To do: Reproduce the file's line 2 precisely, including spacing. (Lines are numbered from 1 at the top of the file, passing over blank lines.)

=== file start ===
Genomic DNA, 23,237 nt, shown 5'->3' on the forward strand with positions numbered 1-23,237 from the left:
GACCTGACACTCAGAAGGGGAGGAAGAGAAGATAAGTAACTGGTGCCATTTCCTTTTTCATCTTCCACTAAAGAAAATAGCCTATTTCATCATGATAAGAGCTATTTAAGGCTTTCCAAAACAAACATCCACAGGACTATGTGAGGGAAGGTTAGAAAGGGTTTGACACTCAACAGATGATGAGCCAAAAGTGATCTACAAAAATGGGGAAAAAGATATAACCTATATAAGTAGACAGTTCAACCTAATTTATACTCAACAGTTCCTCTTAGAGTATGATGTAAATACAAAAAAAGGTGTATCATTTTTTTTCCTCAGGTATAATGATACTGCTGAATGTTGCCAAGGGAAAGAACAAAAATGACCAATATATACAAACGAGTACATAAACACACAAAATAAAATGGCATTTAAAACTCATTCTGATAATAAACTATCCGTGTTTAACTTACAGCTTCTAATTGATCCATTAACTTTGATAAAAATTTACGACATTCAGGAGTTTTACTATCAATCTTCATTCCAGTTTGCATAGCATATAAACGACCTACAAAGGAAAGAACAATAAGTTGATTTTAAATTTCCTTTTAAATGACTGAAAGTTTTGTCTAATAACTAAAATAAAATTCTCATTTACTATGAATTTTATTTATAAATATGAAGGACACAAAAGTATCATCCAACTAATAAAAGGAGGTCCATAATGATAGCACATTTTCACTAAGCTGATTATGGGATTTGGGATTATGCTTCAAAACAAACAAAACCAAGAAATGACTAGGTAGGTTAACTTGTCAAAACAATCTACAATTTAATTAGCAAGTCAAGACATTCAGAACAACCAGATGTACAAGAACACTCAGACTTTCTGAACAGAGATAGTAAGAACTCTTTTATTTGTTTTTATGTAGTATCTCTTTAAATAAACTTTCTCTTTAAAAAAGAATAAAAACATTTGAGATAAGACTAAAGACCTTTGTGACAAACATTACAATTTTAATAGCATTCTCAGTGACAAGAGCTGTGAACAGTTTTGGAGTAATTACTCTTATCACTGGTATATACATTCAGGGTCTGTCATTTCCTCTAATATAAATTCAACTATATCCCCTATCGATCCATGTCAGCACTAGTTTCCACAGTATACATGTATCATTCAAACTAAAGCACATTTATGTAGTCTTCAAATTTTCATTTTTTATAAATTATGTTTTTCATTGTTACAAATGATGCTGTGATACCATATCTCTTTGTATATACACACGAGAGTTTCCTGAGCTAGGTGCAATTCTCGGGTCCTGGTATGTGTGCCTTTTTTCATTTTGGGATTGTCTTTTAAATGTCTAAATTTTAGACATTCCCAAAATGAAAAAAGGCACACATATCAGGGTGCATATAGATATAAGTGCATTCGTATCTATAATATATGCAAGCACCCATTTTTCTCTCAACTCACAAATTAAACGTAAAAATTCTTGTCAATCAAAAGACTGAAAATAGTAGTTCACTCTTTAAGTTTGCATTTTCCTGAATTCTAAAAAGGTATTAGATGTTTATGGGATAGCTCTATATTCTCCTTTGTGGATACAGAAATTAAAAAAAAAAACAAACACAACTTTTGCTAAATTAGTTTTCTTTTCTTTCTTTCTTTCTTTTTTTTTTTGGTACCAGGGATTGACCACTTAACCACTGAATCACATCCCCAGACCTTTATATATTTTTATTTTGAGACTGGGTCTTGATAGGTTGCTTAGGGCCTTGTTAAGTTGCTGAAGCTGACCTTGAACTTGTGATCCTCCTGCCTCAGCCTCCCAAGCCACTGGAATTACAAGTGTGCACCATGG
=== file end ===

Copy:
GACCTGACACTCAGAAGGGGAGGAAGAGAAGATAAGTAACTGGTGCCATTTCCTTTTTCATCTTCCACTAAAGAAAATAGCCTATTTCATCATGATAAGAGCTATTTAAGGCTTTCCAAAACAAACATCCACAGGACTATGTGAGGGAAGGTTAGAAAGGGTTTGACACTCAACAGATGATGAGCCAAAAGTGATCTACAAAAATGGGGAAAAAGATATAACCTATATAAGTAGACAGTTCAACCTAATTTATACTCAACAGTTCCTCTTAGAGTATGATGTAAATACAAAAAAAGGTGTATCATTTTTTTTCCTCAGGTATAATGATACTGCTGAATGTTGCCAAGGGAAAGAACAAAAATGACCAATATATACAAACGAGTACATAAACACACAAAATAAAATGGCATTTAAAACTCATTCTGATAATAAACTATCCGTGTTTAACTTACAGCTTCTAATTGATCCATTAACTTTGATAAAAATTTACGACATTCAGGAGTTTTACTATCAATCTTCATTCCAGTTTGCATAGCATATAAACGACCTACAAAGGAAAGAACAATAAGTTGATTTTAAATTTCCTTTTAAATGACTGAAAGTTTTGTCTAATAACTAAAATAAAATTCTCATTTACTATGAATTTTATTTATAAATATGAAGGACACAAAAGTATCATCCAACTAATAAAAGGAGGTCCATAATGATAGCACATTTTCACTAAGCTGATTATGGGATTTGGGATTATGCTTCAAAACAAACAAAACCAAGAAATGACTAGGTAGGTTAACTTGTCAAAACAATCTACAATTTAATTAGCAAGTCAAGACATTCAGAACAACCAGATGTACAAGAACACTCAGACTTTCTGAACAGAGATAGTAAGAACTCTTTTATTTGTTTTTATGTAGTATCTCTTTAAATAAACTTTCTCTTTAAAAAAGAATAAAAACATTTGAGATAAGACTAAAGACCTTTGTGACAAACATTACAATTTTAATAGCATTCTCAGTGACAAGAGCTGTGAACAGTTTTGGAGTAATTACTCTTATCACTGGTATATACATTCAGGGTCTGTCATTTCCTCTAATATAAATTCAACTATATCCCCTATCGATCCATGTCAGCACTAGTTTCCACAGTATACATGTATCATTCAAACTAAAGCACATTTATGTAGTCTTCAAATTTTCATTTTTTATAAATTATGTTTTTCATTGTTACAAATGATGCTGTGATACCATATCTCTTTGTATATACACACGAGAGTTTCCTGAGCTAGGTGCAATTCTCGGGTCCTGGTATGTGTGCCTTTTTTCATTTTGGGATTGTCTTTTAAATGTCTAAATTTTAGACATTCCCAAAATGAAAAAAGGCACACATATCAGGGTGCATATAGATATAAGTGCATTCGTATCTATAATATATGCAAGCACCCATTTTTCTCTCAACTCACAAATTAAACGTAAAAATTCTTGTCAATCAAAAGACTGAAAATAGTAGTTCACTCTTTAAGTTTGCATTTTCCTGAATTCTAAAAAGGTATTAGATGTTTATGGGATAGCTCTATATTCTCCTTTGTGGATACAGAAATTAAAAAAAAAAACAAACACAACTTTTGCTAAATTAGTTTTCTTTTCTTTCTTTCTTTCTTTTTTTTTTTGGTACCAGGGATTGACCACTTAACCACTGAATCACATCCCCAGACCTTTATATATTTTTATTTTGAGACTGGGTCTTGATAGGTTGCTTAGGGCCTTGTTAAGTTGCTGAAGCTGACCTTGAACTTGTGATCCTCCTGCCTCAGCCTCCCAAGCCACTGGAATTACAAGTGTGCACCATGG